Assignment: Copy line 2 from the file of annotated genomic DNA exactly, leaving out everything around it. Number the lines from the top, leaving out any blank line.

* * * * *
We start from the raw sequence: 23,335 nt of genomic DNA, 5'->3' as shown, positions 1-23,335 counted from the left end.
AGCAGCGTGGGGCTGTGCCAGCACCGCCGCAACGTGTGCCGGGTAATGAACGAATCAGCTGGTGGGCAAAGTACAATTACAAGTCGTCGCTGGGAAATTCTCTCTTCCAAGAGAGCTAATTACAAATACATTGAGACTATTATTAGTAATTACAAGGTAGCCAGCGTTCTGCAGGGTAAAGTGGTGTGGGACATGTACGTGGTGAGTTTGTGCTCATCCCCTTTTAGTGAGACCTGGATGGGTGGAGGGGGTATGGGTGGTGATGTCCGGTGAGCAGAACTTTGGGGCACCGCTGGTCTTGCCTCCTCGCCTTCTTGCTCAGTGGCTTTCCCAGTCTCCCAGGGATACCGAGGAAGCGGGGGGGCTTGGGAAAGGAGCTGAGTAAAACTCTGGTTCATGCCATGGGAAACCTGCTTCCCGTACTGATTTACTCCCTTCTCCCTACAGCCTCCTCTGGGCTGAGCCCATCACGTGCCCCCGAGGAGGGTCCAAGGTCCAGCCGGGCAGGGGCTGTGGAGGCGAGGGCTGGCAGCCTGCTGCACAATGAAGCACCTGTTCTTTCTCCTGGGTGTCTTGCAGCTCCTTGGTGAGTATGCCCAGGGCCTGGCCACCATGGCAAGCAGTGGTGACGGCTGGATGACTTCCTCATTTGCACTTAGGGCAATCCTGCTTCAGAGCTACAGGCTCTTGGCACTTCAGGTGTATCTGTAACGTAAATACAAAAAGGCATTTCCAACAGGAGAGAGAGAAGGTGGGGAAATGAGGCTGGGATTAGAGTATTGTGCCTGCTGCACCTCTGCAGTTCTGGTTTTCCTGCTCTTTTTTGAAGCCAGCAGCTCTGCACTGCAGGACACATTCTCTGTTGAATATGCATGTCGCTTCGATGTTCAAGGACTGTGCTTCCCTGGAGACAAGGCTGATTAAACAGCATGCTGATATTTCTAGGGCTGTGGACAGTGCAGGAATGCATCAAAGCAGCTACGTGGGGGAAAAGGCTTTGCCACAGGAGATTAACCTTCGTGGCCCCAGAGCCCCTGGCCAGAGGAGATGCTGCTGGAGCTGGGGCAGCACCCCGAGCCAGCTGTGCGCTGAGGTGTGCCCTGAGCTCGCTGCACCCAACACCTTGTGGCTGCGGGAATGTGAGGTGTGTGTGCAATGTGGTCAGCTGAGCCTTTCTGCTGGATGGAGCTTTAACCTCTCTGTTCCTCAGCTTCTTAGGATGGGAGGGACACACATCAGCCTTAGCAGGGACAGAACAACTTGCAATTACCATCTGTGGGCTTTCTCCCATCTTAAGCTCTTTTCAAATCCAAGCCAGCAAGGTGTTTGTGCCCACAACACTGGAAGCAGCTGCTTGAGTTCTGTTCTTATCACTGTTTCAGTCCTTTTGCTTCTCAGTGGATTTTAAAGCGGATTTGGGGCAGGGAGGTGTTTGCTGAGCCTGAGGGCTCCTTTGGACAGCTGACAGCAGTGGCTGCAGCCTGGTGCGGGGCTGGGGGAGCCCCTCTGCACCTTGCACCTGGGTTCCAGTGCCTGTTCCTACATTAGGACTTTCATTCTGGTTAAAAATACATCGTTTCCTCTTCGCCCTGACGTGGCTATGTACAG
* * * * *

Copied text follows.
AGCAGCGTGGGGCTGTGCCAGCACCGCCGCAACGTGTGCCGGGTAATGAACGAATCAGCTGGTGGGCAAAGTACAATTACAAGTCGTCGCTGGGAAATTCTCTCTTCCAAGAGAGCTAATTACAAATACATTGAGACTATTATTAGTAATTACAAGGTAGCCAGCGTTCTGCAGGGTAAAGTGGTGTGGGACATGTACGTGGTGAGTTTGTGCTCATCCCCTTTTAGTGAGACCTGGATGGGTGGAGGGGGTATGGGTGGTGATGTCCGGTGAGCAGAACTTTGGGGCACCGCTGGTCTTGCCTCCTCGCCTTCTTGCTCAGTGGCTTTCCCAGTCTCCCAGGGATACCGAGGAAGCGGGGGGGCTTGGGAAAGGAGCTGAGTAAAACTCTGGTTCATGCCATGGGAAACCTGCTTCCCGTACTGATTTACTCCCTTCTCCCTACAGCCTCCTCTGGGCTGAGCCCATCACGTGCCCCCGAGGAGGGTCCAAGGTCCAGCCGGGCAGGGGCTGTGGAGGCGAGGGCTGGCAGCCTGCTGCACAATGAAGCACCTGTTCTTTCTCCTGGGTGTCTTGCAGCTCCTTGGTGAGTATGCCCAGGGCCTGGCCACCATGGCAAGCAGTGGTGACGGCTGGATGACTTCCTCATTTGCACTTAGGGCAATCCTGCTTCAGAGCTACAGGCTCTTGGCACTTCAGGTGTATCTGTAACGTAAATACAAAAAGGCATTTCCAACAGGAGAGAGAGAAGGTGGGGAAATGAGGCTGGGATTAGAGTATTGTGCCTGCTGCACCTCTGCAGTTCTGGTTTTCCTGCTCTTTTTTGAAGCCAGCAGCTCTGCACTGCAGGACACATTCTCTGTTGAATATGCATGTCGCTTCGATGTTCAAGGACTGTGCTTCCCTGGAGACAAGGCTGATTAAACAGCATGCTGATATTTCTAGGGCTGTGGACAGTGCAGGAATGCATCAAAGCAGCTACGTGGGGGAAAAGGCTTTGCCACAGGAGATTAACCTTCGTGGCCCCAGAGCCCCTGGCCAGAGGAGATGCTGCTGGAGCTGGGGCAGCACCCCGAGCCAGCTGTGCGCTGAGGTGTGCCCTGAGCTCGCTGCACCCAACACCTTGTGGCTGCGGGAATGTGAGGTGTGTGTGCAATGTGGTCAGCTGAGCCTTTCTGCTGGATGGAGCTTTAACCTCTCTGTTCCTCAGCTTCTTAGGATGGGAGGGACACACATCAGCCTTAGCAGGGACAGAACAACTTGCAATTACCATCTGTGGGCTTTCTCCCATCTTAAGCTCTTTTCAAATCCAAGCCAGCAAGGTGTTTGTGCCCACAACACTGGAAGCAGCTGCTTGAGTTCTGTTCTTATCACTGTTTCAGTCCTTTTGCTTCTCAGTGGATTTTAAAGCGGATTTGGGGCAGGGAGGTGTTTGCTGAGCCTGAGGGCTCCTTTGGACAGCTGACAGCAGTGGCTGCAGCCTGGTGCGGGGCTGGGGGAGCCCCTCTGCACCTTGCACCTGGGTTCCAGTGCCTGTTCCTACATTAGGACTTTCATTCTGGTTAAAAATACATCGTTTCCTCTTCGCCCTGACGTGGCTATGTACAG